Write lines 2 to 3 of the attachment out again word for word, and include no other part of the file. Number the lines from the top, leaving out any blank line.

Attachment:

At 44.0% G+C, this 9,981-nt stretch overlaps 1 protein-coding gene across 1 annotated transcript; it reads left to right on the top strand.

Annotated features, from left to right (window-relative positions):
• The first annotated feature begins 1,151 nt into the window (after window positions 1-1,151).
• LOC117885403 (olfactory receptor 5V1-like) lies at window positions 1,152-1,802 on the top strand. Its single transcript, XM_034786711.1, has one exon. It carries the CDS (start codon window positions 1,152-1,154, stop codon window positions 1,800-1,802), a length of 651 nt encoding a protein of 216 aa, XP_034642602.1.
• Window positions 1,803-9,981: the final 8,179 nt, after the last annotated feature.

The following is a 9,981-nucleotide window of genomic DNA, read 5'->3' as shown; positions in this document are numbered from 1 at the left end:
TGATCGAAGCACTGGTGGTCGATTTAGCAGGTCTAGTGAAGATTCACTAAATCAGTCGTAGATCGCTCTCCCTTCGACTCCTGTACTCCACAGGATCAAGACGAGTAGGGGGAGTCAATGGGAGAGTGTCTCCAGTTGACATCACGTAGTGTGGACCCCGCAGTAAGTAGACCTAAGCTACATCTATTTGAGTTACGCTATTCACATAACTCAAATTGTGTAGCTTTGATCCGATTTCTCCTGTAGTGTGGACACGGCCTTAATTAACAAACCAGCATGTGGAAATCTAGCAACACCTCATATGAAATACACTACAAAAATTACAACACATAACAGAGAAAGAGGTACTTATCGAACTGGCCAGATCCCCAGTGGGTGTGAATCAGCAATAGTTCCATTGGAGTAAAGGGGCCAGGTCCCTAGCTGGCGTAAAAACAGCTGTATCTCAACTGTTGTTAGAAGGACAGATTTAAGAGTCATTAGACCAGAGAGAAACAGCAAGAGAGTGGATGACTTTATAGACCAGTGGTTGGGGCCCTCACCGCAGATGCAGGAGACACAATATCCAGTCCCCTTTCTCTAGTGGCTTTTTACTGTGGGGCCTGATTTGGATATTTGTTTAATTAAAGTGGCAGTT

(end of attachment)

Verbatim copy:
Annotated features, from left to right (window-relative positions):
• The first annotated feature begins 1,151 nt into the window (after window positions 1-1,151).